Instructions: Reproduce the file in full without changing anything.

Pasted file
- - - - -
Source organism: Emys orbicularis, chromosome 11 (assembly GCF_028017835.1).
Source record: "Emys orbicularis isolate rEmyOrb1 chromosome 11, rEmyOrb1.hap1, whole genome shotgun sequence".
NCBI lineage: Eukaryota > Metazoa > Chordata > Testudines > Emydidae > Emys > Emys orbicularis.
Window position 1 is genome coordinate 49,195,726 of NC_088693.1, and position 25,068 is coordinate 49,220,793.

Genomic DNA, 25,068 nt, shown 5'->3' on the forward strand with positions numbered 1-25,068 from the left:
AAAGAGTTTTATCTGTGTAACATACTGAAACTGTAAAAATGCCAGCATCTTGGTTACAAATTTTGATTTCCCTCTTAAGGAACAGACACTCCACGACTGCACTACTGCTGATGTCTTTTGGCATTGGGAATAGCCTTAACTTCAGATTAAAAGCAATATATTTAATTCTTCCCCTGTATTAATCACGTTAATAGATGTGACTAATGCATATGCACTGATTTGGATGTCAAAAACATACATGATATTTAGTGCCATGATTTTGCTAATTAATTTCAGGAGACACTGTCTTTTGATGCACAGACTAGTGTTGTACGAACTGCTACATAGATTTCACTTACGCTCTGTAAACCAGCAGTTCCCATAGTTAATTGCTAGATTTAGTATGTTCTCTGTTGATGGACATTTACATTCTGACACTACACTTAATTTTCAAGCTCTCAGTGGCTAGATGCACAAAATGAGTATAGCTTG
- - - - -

Source organism: Emys orbicularis, chromosome 11 (assembly GCF_028017835.1).
Source record: "Emys orbicularis isolate rEmyOrb1 chromosome 11, rEmyOrb1.hap1, whole genome shotgun sequence".
NCBI lineage: Eukaryota > Metazoa > Chordata > Testudines > Emydidae > Emys > Emys orbicularis.
Window position 1 is genome coordinate 49,195,726 of NC_088693.1, and position 25,068 is coordinate 49,220,793.

Genomic DNA, 25,068 nt, shown 5'->3' on the forward strand with positions numbered 1-25,068 from the left:
AAAGAGTTTTATCTGTGTAACATACTGAAACTGTAAAAATGCCAGCATCTTGGTTACAAATTTTGATTTCCCTCTTAAGGAACAGACACTCCACGACTGCACTACTGCTGATGTCTTTTGGCATTGGGAATAGCCTTAACTTCAGATTAAAAGCAATATATTTAATTCTTCCCCTGTATTAATCACGTTAATAGATGTGACTAATGCATATGCACTGATTTGGATGTCAAAAACATACATGATATTTAGTGCCATGATTTTGCTAATTAATTTCAGGAGACACTGTCTTTTGATGCACAGACTAGTGTTGTACGAACTGCTACATAGATTTCACTTACGCTCTGTAAACCAGCAGTTCCCATAGTTAATTGCTAGATTTAGTATGTTCTCTGTTGATGGACATTTACATTCTGACACTACACTTAATTTTCAAGCTCTCAGTGGCTAGATGCACAAAATGAGTATAGCTTG